THE NATIONAL Audit Office has criticised the Department for Work and Pensions, saying that its Universal Credit programme does not provide value for money.
The flagship scheme, championed by work and pensions secretary Iain Duncan Smith, has come under heavy scrutiny over the past few days after it emerged that £40.1m worth of IT spend has been written off as it was not fit for purpose. Duncan Smith admitted that a further £91m would be written down over the next five years. Amyas Morse, head of the NAO said that failures in the department represented “clear consequences for public value.”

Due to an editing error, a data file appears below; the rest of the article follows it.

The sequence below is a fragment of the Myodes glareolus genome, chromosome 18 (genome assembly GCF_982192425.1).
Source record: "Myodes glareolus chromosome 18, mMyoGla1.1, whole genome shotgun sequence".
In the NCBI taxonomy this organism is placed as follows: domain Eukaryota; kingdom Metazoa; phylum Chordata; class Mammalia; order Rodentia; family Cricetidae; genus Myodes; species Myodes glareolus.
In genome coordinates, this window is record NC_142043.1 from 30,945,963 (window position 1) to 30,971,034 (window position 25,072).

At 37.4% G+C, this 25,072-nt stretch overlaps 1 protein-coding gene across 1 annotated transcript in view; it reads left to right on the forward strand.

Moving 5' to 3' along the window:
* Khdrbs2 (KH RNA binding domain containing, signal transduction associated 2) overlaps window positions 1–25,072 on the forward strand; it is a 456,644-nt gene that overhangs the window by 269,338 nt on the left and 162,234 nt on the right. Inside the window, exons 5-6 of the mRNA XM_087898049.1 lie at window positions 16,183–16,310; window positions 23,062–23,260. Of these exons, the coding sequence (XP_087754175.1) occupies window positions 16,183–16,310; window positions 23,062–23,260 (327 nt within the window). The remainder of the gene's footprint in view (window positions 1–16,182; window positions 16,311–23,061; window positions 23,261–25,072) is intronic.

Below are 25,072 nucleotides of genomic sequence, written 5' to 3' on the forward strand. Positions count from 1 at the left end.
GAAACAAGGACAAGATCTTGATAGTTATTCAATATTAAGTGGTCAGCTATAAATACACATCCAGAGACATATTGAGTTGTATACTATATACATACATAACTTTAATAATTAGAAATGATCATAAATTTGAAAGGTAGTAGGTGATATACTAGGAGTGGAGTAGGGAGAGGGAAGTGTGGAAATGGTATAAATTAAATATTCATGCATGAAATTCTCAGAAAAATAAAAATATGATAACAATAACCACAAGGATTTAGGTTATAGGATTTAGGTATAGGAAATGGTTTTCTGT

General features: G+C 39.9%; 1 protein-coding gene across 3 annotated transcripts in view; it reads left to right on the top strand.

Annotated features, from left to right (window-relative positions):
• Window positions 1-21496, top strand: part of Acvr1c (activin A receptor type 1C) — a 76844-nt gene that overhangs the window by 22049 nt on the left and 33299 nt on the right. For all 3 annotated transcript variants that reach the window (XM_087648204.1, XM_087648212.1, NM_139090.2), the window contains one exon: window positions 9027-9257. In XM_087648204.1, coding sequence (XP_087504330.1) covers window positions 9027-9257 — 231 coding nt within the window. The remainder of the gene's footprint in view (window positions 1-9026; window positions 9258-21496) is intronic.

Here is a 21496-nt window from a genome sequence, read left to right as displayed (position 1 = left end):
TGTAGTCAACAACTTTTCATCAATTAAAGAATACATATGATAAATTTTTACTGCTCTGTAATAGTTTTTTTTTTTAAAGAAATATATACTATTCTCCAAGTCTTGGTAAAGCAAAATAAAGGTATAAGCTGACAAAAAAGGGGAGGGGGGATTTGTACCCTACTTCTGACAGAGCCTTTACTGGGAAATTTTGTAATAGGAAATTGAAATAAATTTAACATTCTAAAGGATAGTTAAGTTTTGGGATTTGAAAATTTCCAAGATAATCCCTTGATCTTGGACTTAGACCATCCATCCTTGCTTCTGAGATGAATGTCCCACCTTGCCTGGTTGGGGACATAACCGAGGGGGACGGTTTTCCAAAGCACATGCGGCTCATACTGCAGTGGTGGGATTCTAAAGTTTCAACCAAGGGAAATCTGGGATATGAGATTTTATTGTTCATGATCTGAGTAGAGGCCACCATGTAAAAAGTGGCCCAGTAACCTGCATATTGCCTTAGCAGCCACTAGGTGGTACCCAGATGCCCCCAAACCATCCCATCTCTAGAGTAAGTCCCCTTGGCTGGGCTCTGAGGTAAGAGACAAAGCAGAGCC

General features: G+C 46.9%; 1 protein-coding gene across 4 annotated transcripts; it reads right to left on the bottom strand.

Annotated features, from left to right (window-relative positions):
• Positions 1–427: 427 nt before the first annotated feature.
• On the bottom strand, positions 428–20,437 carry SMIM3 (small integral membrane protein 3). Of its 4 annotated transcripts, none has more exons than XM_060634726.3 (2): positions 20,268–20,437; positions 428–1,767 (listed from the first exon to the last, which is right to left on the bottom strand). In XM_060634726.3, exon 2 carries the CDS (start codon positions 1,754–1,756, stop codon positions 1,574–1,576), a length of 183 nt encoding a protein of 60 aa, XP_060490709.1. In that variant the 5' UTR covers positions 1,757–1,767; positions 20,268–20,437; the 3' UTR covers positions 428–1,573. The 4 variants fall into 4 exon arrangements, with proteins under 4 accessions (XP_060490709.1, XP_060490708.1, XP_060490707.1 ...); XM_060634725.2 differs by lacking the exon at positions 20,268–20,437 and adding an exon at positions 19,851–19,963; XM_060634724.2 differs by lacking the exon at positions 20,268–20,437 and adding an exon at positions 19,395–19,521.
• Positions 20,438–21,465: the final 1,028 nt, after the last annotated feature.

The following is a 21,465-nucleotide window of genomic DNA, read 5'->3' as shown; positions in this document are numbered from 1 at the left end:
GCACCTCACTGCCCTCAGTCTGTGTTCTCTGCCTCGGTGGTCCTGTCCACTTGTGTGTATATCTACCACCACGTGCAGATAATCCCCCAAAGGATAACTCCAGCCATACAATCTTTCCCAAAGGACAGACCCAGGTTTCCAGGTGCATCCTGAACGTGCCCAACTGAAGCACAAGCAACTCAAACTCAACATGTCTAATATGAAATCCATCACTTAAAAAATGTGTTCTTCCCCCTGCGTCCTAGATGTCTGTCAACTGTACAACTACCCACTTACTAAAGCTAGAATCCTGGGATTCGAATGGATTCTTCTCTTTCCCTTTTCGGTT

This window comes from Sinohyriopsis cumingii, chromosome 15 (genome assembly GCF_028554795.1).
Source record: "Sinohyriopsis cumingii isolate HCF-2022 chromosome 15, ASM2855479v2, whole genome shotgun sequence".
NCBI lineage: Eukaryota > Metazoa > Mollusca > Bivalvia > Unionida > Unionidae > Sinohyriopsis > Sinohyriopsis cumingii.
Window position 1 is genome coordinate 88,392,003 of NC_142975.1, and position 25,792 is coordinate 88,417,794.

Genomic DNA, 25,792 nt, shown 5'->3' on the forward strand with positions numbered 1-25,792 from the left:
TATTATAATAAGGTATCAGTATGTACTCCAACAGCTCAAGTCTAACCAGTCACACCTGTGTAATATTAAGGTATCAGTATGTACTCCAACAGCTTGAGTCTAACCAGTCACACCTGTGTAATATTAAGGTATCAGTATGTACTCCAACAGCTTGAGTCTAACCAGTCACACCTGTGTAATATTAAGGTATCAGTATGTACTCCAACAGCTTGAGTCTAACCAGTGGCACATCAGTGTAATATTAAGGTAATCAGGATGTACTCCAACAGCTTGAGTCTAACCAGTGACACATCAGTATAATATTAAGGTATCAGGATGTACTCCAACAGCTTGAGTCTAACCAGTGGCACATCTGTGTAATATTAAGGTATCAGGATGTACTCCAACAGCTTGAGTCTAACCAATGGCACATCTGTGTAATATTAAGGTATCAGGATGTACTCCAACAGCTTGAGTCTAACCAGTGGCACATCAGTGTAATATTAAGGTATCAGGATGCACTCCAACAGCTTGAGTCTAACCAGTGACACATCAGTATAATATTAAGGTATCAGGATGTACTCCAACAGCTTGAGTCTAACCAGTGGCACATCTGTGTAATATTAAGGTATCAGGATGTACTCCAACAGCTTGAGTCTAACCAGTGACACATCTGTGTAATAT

At a select committee this week, the secretary of state told MPs that there was no “debacle” with the roll-out of the scheme, adding that it would be delivered on budget and on time. But Labour’s Rachel Reeves called for the Prime Minister to step in and end confusion over Universal Credit. “The long delayed DWP accounts confirm what everyone already knew: Iain Duncan Smith is in deep denial about the extent of his failure to deliver Universal Credit,” she said. A spokesman for the Prime Minister said Duncan Smith has Cameron’s full support.